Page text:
http://www.molecularhydrogenfoundation.org/ . They also do a good job of informing that typical ionizers make high ph water that is not necessarily high alkalinity due to not adding the alkaline minerals. I've used an electrical ionizer for a number of years and while I enjoy the water and taste, have not seen a huge difference in our families health. They are just a pain to maintain and in our area, they clog pretty quickly with calcium deposits and they do not add the magnesium or calcium to the water. I also purchased some reagent to http://www.h2bluetestkit.com/technical.html and found my system produced no very little to no measurable h2 which was disappointing, even after doing a fresh flush on the ionization plates. On the structured water, there seems to be a divided view among experts as some accuse the industry of using false science to sell devices, stating that water quickly returns to its natural state in nanoseconds and micro clustering is not really relevant. Due to a much fairer cost and your openness - I really appreciate your discussion of this topic, I'm really leaning towards the aqualiv system, I just hoped the media infused more molecular hydrogen into it as I agree that hydrogen is probably the greater cause of improved health for individuals over the high PH that is often touted. I believe they mentioned that their system produced up to 1.1 PPM which is quite a bit more than even a good quality electric Ionizer. Is there perhaps an additional filter you know of that we could add inline to the aqualive to further increase H2 output?Reply
It sounds like you have hard water, if your electronic ionizer is fouling. This means the hydrogen production will be reduced with the Alkaway. If you are wanting to try hydrogen, why not try the product at the link below. It will produce more than the Alkaway and allow you to see if hydrogen is what you need:
Regarding structured water, the best science is occurring right now at the University of Washington. And many people, even scientists are not up to date on the peer reviewed research being performed. However, I must point out again, that structured water is not microclustered water and has nothing to do with clusters. I highly recommend the book below if you are interested in the latest science on water:
You can always increase the hydrogen output of any AquaLiv System by adding an additional incline pH/Alkaline/ORP cartridge:Reply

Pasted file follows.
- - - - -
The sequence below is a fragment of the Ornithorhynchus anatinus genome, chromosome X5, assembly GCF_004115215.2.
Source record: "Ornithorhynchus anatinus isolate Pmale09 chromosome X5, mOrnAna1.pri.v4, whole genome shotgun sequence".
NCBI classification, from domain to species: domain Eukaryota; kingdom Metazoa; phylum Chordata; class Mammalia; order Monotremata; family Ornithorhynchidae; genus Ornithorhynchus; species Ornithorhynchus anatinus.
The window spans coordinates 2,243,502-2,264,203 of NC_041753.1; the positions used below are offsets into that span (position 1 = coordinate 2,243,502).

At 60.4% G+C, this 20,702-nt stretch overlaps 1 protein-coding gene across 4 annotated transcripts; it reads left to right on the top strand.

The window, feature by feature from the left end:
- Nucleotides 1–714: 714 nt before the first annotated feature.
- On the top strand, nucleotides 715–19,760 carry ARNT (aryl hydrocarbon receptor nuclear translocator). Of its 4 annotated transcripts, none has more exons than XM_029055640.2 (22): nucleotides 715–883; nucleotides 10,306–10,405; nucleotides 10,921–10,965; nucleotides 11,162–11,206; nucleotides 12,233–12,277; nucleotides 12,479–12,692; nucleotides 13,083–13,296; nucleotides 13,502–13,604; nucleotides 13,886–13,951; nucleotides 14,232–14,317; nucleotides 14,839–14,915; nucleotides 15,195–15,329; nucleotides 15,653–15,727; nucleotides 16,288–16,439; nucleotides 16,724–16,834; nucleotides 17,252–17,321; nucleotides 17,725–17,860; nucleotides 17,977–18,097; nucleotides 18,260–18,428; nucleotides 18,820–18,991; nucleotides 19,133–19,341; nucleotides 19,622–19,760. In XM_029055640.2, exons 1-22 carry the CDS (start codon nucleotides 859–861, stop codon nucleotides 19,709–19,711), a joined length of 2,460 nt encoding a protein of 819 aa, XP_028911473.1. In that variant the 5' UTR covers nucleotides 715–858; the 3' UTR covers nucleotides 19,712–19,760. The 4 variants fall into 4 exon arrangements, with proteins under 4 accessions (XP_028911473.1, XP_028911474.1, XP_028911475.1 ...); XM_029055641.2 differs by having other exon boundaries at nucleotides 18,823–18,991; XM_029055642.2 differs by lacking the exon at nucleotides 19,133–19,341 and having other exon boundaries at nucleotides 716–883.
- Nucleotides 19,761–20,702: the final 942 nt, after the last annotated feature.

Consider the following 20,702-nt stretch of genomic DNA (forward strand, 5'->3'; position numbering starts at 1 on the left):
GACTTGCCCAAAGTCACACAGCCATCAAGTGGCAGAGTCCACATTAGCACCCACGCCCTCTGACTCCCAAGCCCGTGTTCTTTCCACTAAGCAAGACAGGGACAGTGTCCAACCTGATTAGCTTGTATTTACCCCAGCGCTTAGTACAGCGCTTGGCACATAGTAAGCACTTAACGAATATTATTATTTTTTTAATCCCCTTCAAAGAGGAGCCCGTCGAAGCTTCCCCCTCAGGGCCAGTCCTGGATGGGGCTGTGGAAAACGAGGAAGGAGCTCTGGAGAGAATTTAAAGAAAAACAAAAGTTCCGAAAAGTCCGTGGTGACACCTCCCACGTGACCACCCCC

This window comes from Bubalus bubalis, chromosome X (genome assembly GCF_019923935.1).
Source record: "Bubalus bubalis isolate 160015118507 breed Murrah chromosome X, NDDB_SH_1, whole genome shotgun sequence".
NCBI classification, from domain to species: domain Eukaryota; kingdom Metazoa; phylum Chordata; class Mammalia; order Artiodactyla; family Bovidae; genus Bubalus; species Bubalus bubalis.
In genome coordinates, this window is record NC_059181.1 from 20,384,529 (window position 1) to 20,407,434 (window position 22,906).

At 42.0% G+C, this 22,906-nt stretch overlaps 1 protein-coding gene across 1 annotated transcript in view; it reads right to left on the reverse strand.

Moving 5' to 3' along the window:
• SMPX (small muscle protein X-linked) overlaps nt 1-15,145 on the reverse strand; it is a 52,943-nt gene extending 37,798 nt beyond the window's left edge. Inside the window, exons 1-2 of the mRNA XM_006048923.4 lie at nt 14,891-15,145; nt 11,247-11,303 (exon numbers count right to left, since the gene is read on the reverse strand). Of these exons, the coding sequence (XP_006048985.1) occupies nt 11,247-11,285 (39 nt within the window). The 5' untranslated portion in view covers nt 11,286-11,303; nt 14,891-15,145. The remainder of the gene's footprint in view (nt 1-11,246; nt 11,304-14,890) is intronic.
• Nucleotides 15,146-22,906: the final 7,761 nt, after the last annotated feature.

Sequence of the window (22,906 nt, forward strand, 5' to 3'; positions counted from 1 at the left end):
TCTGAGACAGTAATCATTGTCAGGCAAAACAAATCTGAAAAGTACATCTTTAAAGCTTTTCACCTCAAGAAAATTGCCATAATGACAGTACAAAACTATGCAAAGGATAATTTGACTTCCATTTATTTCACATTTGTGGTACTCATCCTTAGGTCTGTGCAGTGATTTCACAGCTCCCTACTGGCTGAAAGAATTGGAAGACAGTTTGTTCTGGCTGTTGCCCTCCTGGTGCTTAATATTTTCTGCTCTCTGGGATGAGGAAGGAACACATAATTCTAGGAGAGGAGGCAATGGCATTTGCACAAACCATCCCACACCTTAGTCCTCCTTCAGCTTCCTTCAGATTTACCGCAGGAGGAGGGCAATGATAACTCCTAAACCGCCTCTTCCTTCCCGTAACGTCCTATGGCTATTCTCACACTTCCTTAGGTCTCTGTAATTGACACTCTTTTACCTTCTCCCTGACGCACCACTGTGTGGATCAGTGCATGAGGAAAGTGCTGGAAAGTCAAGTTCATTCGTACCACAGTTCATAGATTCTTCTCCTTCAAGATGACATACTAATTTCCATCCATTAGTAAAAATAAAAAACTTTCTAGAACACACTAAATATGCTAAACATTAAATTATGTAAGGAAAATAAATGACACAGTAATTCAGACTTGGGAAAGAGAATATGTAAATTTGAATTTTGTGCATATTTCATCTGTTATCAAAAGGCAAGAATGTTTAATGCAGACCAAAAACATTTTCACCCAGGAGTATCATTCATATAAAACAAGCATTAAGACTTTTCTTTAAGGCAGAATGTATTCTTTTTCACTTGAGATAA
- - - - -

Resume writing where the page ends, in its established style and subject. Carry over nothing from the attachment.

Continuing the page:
I definitely am interested in your product line. One last thing I wanted to ask about was your dealer program. We used to sell some electronic ionizer's and the price point was always somewhat of an issue. I'd have an interest in looking at offering the Aqualiv product in either our Brick/mortar store or online. If you don't share those details on the forum, do you mind reaching out via email with information about purchase and sales minimums, pricing, etc.Reply
I am a little late to this thread, but it falls in line with some of the questions I had regarding molecular hydrogen. Has anything new come out since this thread came out that adds more molecular hydrogen to the water? Also, have you done any testing with the Trustlex or H2 drops to test the hydrogen levels in your various products in PPM? And finally, Tom mentioned that could could possibly buy a hydrogen rich water stick to enhance the hydrogen levels, however, do you think that would change the water structuring in a bad way if applying that after the structuring process? Thanks!
Caleb McGinn No new ways that are stable to produce enough H- or H2 and we haven't used any drops for testing. They generally never work. The only way to test properly is using a digital meter.
The hydrogen stick, Dr. Hayashi, is one of the best ways to add hydrogen to water and it will not affect the structure too much. It's something you can try out and see if you have any additional benefits. You'll need to use a personal size bottle and keep it closed to contain the hydrogen.Reply